To answer the first part of your question, i.e. what you are doing wrong. In your example, you are testing the following hypotheses:
$H_0: \mu_s \le \mu$ and $H_1: \mu_s > \mu$ where $\mu = 2.366$
In other words, you are trying to accept the alternative hypothesis that states that the true mean is greater than 2.366... but you failed to reject the null hypothesis (which states that the true mean is less or equal to 2.366)!
EDIT FOR FUTURE READERS INTERESTED BY THIS QUESTION
Comments on (accepted) answer proposed by @user334895: testing variance does not lead to equivalence. The collected information could have a different mean but a similar variance and, therefore, lead to an incorrect conclusion.
What is implied in this answer is that if the mean of the obtained sample is very close to the population mean, then we only need to test the variance of the sample to conclude to equivalence. The problem is that it is actually a mix of descriptive statistics (use of the sample mean and assume it is equal the true population mean) and inferential statistics (testing variance to draw conclusion about the population variance).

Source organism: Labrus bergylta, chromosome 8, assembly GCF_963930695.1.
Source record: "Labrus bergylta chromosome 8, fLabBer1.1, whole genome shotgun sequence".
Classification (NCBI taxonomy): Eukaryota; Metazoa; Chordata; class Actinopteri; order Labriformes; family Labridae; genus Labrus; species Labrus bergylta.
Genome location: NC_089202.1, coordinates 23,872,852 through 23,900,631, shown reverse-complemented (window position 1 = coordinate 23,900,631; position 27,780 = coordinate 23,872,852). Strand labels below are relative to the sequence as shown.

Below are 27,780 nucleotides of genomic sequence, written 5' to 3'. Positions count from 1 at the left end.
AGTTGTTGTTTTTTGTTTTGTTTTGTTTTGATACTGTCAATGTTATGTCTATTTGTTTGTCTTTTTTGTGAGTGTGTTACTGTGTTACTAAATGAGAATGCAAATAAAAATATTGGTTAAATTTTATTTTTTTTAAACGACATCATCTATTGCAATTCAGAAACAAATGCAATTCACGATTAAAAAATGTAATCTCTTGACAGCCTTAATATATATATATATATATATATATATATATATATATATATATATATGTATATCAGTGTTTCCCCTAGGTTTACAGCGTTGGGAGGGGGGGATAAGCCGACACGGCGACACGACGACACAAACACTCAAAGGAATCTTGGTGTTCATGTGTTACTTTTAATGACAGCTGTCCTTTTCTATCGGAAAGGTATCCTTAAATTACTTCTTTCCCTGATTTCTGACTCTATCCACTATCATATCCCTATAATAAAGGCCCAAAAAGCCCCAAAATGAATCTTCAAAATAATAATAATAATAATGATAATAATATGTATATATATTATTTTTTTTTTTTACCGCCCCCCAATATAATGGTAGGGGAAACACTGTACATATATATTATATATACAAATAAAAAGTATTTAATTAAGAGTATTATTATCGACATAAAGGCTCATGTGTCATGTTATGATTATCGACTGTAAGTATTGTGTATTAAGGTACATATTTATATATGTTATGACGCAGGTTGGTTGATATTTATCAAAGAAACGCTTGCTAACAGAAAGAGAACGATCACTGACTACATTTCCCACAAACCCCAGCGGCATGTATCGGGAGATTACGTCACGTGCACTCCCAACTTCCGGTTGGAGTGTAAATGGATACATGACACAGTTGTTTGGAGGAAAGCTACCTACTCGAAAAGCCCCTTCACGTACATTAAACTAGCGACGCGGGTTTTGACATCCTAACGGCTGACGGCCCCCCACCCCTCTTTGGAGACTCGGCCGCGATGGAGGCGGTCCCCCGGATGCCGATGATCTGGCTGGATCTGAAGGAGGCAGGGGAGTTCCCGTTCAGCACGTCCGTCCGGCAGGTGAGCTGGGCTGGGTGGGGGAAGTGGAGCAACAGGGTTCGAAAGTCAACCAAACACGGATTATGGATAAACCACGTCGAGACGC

However, the obtained sample is one possible out of many others, so there is no certainty about its mean. Based on the sample we have, we can empirically illustrate/simulate this sampling distribution of the sample means with bootstrap:
A mean of 2.6 is also possible for example, so the variance test is no longer valid in this scenario because even if variance matches the target, the data collected will differ from the population mean.
An approach to solve this problem would be to run a TOST (Two-One-Sided T-test) procedure (equivalence testing). It is already well documented on this site https://stats.stackexchange.com/a/500121/321901.